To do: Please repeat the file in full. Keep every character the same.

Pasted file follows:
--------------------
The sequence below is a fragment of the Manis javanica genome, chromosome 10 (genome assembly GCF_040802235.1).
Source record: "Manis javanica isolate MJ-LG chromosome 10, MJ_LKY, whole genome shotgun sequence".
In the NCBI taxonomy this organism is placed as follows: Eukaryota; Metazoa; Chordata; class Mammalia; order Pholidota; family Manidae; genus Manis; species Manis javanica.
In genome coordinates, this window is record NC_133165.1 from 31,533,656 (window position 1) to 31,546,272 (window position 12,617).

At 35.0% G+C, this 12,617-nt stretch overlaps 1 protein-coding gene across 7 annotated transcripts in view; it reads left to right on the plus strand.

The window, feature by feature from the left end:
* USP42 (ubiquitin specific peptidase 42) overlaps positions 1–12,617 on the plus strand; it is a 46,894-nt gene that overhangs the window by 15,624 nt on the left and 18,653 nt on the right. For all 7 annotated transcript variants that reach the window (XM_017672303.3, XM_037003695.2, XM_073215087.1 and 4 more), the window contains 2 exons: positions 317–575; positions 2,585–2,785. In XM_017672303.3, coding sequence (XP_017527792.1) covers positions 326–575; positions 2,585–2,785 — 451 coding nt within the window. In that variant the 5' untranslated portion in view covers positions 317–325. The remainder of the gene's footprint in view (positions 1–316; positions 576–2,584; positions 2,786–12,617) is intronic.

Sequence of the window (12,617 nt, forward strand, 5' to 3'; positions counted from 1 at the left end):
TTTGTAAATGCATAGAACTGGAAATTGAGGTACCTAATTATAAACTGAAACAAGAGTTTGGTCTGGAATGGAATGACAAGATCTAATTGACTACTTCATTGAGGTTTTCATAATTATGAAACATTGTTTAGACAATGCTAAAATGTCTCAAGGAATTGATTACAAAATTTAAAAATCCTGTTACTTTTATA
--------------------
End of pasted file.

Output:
The sequence below is a fragment of the Manis javanica genome, chromosome 10 (genome assembly GCF_040802235.1).
Source record: "Manis javanica isolate MJ-LG chromosome 10, MJ_LKY, whole genome shotgun sequence".
In the NCBI taxonomy this organism is placed as follows: Eukaryota; Metazoa; Chordata; class Mammalia; order Pholidota; family Manidae; genus Manis; species Manis javanica.
In genome coordinates, this window is record NC_133165.1 from 31,533,656 (window position 1) to 31,546,272 (window position 12,617).

At 35.0% G+C, this 12,617-nt stretch overlaps 1 protein-coding gene across 7 annotated transcripts in view; it reads left to right on the plus strand.

The window, feature by feature from the left end:
* USP42 (ubiquitin specific peptidase 42) overlaps positions 1–12,617 on the plus strand; it is a 46,894-nt gene that overhangs the window by 15,624 nt on the left and 18,653 nt on the right. For all 7 annotated transcript variants that reach the window (XM_017672303.3, XM_037003695.2, XM_073215087.1 and 4 more), the window contains 2 exons: positions 317–575; positions 2,585–2,785. In XM_017672303.3, coding sequence (XP_017527792.1) covers positions 326–575; positions 2,585–2,785 — 451 coding nt within the window. In that variant the 5' untranslated portion in view covers positions 317–325. The remainder of the gene's footprint in view (positions 1–316; positions 576–2,584; positions 2,786–12,617) is intronic.

Sequence of the window (12,617 nt, forward strand, 5' to 3'; positions counted from 1 at the left end):
TTTGTAAATGCATAGAACTGGAAATTGAGGTACCTAATTATAAACTGAAACAAGAGTTTGGTCTGGAATGGAATGACAAGATCTAATTGACTACTTCATTGAGGTTTTCATAATTATGAAACATTGTTTAGACAATGCTAAAATGTCTCAAGGAATTGATTACAAAATTTAAAAATCCTGTTACTTTTATA